If you are concerned that tameness is the fate of all pianists in this music definitely try Pletnev and Sudbin and maybe Goran Filipec.

Do you want the sonata played strictly?

I heard Pletnev do an all Scarlatti concert once.
« Last Edit: August 09, 2018, 07:24:31 AM by Mandryka »
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Online Mandryka

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Re: Domenico Scarlatti (1685-1757)
« Reply #467 on: August 09, 2018, 09:08:02 AM »
Here’s an imaginative 159, Sergio Vartolo, after 421

<a href="https://www.youtube.com/v/ErL-aWjWsCI" target="_blank" class="new_win">https://www.youtube.com/v/ErL-aWjWsCI</a>
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Offline Brian

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Re: Domenico Scarlatti (1685-1757)
« Reply #468 on: August 09, 2018, 11:18:57 AM »
Do you want the sonata played strictly?
Not sure what you mean and also not sure how to answer as I'm still just in the early exploring days of getting into Scarlatti's idiom. But so far I have found that, among piano recordings, I've reacted best to interpreters who take liberties with dynamics and color - taking advantage of the possibilities of a piano as opposed to a harpsichord - but who are relatively strict in tempo. Even with the Vartolo video, I enjoy his ornamentation but do not enjoy his rhythmic hesitations.

Online Mandryka

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Re: Domenico Scarlatti (1685-1757)
« Reply #469 on: August 09, 2018, 12:12:16 PM »
Not sure what you mean and also not sure how to answer as I'm still just in the early exploring days of getting into Scarlatti's idiom. But so far I have found that, among piano recordings, I've reacted best to interpreters who take liberties with dynamics and color - taking advantage of the possibilities of a piano as opposed to a harpsichord - but who are relatively strict in tempo. Even with the Vartolo video, I enjoy his ornamentation but do not enjoy his rhythmic hesitations.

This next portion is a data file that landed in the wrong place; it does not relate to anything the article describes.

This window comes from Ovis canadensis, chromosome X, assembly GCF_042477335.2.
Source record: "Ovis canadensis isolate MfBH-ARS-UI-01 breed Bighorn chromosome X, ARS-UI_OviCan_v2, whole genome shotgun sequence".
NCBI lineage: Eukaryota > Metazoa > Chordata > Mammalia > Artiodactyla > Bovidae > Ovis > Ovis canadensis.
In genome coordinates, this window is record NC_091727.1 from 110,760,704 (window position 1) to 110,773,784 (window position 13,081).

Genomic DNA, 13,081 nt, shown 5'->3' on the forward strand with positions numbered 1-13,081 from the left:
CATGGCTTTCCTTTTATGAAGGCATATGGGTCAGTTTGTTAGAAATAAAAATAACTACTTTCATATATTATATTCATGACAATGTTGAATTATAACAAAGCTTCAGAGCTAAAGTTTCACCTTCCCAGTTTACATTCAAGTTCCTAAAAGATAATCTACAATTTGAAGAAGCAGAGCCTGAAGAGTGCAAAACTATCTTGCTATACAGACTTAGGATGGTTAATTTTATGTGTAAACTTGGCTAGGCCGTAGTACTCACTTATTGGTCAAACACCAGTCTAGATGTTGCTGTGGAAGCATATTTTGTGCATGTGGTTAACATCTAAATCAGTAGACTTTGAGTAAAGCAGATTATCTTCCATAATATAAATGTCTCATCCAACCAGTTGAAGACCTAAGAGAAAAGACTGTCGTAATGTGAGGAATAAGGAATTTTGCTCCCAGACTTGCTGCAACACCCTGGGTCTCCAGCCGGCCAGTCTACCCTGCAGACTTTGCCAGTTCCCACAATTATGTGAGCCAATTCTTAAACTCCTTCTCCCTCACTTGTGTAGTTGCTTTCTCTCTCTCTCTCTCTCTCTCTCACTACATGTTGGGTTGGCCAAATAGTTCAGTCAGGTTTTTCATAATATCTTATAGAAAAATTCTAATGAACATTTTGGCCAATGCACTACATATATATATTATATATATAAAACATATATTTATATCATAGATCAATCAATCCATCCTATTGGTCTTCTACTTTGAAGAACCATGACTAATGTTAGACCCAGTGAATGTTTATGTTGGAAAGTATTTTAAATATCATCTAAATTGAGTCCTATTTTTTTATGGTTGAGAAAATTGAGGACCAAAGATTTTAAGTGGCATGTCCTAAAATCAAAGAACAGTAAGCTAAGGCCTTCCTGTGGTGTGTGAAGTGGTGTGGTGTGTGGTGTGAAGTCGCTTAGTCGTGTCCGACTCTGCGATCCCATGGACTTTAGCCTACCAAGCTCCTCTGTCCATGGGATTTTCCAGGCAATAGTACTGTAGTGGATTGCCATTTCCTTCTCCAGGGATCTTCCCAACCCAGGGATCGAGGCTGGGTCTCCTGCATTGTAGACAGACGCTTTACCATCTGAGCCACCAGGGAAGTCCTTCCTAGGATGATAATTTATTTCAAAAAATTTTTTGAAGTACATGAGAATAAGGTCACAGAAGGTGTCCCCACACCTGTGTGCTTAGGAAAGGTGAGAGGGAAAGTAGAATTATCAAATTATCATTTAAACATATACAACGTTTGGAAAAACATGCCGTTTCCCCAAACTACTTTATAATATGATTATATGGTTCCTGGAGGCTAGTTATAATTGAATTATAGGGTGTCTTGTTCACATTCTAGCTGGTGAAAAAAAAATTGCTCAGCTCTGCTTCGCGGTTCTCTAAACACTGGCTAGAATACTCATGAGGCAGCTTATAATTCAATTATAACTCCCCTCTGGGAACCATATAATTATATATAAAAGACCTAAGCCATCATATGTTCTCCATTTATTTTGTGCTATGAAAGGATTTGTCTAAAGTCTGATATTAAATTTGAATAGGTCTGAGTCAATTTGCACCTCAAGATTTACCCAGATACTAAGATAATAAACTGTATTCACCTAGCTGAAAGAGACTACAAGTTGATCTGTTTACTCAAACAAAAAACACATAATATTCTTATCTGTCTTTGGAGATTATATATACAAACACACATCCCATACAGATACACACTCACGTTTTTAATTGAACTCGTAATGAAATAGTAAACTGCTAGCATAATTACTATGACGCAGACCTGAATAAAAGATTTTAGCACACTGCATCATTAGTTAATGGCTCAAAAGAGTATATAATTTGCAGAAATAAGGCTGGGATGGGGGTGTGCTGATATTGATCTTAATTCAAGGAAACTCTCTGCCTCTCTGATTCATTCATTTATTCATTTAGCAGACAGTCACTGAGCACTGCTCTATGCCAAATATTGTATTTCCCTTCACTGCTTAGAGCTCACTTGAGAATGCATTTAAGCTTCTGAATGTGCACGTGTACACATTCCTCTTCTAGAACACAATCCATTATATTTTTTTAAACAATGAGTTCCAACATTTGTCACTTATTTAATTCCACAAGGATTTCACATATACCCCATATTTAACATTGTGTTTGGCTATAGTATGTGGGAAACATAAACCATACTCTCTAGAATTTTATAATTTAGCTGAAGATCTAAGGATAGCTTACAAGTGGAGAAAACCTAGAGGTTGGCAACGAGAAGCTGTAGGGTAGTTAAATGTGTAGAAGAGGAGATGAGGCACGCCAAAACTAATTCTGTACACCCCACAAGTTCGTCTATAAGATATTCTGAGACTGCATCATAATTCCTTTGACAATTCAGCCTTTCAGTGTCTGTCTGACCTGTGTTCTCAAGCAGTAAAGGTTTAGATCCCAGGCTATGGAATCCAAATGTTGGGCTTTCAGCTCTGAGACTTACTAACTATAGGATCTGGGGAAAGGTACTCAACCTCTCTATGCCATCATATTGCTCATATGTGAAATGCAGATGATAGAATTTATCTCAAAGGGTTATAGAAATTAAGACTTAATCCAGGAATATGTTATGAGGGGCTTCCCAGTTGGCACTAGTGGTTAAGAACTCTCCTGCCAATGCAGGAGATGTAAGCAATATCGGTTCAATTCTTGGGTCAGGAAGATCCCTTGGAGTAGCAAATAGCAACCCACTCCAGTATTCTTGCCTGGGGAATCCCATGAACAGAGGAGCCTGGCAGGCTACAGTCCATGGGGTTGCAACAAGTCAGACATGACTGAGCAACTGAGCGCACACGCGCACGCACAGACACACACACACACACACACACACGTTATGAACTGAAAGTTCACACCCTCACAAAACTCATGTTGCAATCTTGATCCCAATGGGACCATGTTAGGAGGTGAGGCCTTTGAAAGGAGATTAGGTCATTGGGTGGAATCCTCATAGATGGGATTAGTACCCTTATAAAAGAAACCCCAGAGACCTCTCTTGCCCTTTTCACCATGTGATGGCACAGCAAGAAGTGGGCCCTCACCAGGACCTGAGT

Oh I’ve just thought that you may like Alexis Weissenberg, he uses dynamics a lot, and colour a bit, and harpsichord ideas like suspensions, hesitations, hardly at all. I just compared what he does with my favourite Scarlatti pianist, someone called Enrico Baiano, in the famous sonata 481.

One thing that hesitations may do, if managed properly, is give the illusion of heartfelt, almost spontaneous expression. A sort of eloquence, like a well sung operatic recitative. In the more « strict « performances it’s more like a Mozart sonata or something.

I think part of what’s going on with me is that I am much more familiar with the toccata/fantasy idea than I am with sonatas, you know I hardly ever listen to classical or 19th century sonatas, so when I’m confronted with  a strict performance which uses colour and dynamics like Weissenberg’s,  I’ve sort of lost the sense of what the point of it is!
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Online Mandryka

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Re: Domenico Scarlatti (1685-1757)
« Reply #470 on: August 18, 2018, 10:50:55 PM »
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Offline amw

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Re: Domenico Scarlatti (1685-1757)
« Reply #471 on: August 18, 2018, 11:14:47 PM »
One thing that hesitations may do, if managed properly, is give the illusion of heartfelt, almost spontaneous expression. A sort of eloquence, like a well sung operatic recitative.
example:
<a href="https://www.youtube.com/v/wLEXbePWhsU" target="_blank" class="new_win">https://www.youtube.com/v/wLEXbePWhsU</a>

Offline milk

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Re: Domenico Scarlatti (1685-1757)
« Reply #472 on: Today at 03:54:23 AM »